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19 december 2018

Approved FOM programme

Number 152.
Title Designing Dirac carriers in semiconductor honeycomb superlattices (DDC)
Executive organisational unit BUW
Programme management Prof.dr. D. Vanmaekelbergh
Duration 2014-2019
Cost estimate M€ 2.3

The objective
The goal of this programme is to investigate the electronic properties of conventional, well-known 2-D semiconductors, which, however, obtain a rich Dirac band structure by their honeycomb nanogeometry. To reach this goal, we propose further efforts in the theoretical development, fabrication and electronic characterization of such systems.

Background, relevance and implementation
The effect of nanoscale geometry on the electronic properties of 2-D semiconductors has been overlooked, despite the fact that it can be a dominant factor in the electronic band structure. The most prominent nanoscale geometry is the honeycomb, for which theory predicts Dirac-type electronic conduction and/or valence bands, while the bandgap of the semiconductor is preserved. Furthermore, strong intrinsic spin-orbit coupling in heavy compounds results in the quantum spin Hall effect for holes and/or electrons. Hence, such systems combine all virtues of a semiconductor with Dirac-type electrons and/or holes.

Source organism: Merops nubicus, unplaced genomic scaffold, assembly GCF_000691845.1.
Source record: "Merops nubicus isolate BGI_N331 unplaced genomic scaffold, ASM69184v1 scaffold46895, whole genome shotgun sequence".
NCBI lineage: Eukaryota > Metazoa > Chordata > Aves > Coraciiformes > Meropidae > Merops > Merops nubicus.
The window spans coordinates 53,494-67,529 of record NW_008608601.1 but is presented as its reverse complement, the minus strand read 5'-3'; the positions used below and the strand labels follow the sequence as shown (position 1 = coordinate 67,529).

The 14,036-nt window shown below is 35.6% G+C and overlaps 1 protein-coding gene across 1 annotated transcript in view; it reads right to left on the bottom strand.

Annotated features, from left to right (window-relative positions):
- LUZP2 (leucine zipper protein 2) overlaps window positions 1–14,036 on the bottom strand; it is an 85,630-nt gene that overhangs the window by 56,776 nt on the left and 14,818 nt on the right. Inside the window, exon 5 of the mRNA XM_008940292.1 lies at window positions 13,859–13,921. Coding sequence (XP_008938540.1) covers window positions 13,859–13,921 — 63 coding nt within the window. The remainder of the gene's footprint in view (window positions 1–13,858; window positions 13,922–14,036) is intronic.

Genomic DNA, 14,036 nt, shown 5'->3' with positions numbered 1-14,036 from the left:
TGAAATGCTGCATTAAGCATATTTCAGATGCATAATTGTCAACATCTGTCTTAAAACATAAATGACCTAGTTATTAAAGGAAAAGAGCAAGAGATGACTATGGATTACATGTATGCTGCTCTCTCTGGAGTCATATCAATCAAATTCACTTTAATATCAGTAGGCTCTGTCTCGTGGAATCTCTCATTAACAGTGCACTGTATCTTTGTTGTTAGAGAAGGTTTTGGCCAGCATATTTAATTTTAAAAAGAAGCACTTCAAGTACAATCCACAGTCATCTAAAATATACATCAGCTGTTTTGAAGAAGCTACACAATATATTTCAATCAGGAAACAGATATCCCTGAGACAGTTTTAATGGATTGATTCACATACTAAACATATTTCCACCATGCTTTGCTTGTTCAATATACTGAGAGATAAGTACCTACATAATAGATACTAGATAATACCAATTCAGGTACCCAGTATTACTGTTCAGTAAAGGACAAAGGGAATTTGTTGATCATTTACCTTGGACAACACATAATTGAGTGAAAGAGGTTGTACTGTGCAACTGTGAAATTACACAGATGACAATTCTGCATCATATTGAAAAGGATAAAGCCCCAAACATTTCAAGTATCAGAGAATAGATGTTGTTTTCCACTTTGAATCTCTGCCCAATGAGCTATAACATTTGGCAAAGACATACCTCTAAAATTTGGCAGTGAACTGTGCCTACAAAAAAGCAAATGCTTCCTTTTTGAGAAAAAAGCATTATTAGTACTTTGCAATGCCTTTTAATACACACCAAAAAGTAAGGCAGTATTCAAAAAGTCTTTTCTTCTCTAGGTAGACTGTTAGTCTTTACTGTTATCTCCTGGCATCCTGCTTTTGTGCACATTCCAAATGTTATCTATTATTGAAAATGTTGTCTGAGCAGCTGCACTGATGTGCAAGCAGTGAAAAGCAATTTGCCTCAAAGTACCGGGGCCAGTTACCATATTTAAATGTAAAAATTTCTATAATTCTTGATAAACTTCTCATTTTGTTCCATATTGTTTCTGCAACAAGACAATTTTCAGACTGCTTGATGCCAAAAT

A recent discovery by one of us will be further developed to a mature technology for the preparation of atomically coherent 2-D honeycomb semiconductors of metal-chalcogenides with strong (intrinsic) spin-orbit coupling. By continuous feedback between synthesis and spectroscopy, we will optimise the samples such that band-like transport is achieved and the experimental spectroscopic results can be compared with the theoretical predicted (Dirac)-type band structure.

The programme has three main challenges: (1) Predicting and understanding the electronic band structure of 2-D semiconductors compounds with a given atomic lattice and (honeycomb) nanogeometry. This includes calculation of the effects of spin orbit coupling, and the understanding of the effects of atomic and nanoscale disorder. (2) Development of a robust and broadly applicable fabrication route for 2-D semiconductor superlattices with tunable nanoscale honeycomb geometry; optimization of the samples in terms of the carrier mobility. (3) Investigation of the opto-electronic band structure, and transport characteristics by three complementary types of (opto, magneto-) electrical spectroscopy: scanning tunnelling spectroscopy, micro-wave and tera-hertz spectroscopy, and spectroscopy in a field-effect transistor set-up. More 'mundane' but very useful applications of these 2-D systems, such as sensitive photon detection from the mid-IR to the visible, and very promising thermo-electrics will not be overlooked.

The final evaluation will be based on the self-evaluation report initiated by the programme leader and is foreseen for 2019.

Please find a research highlight that was achieved in 2013 within this FOM programme here.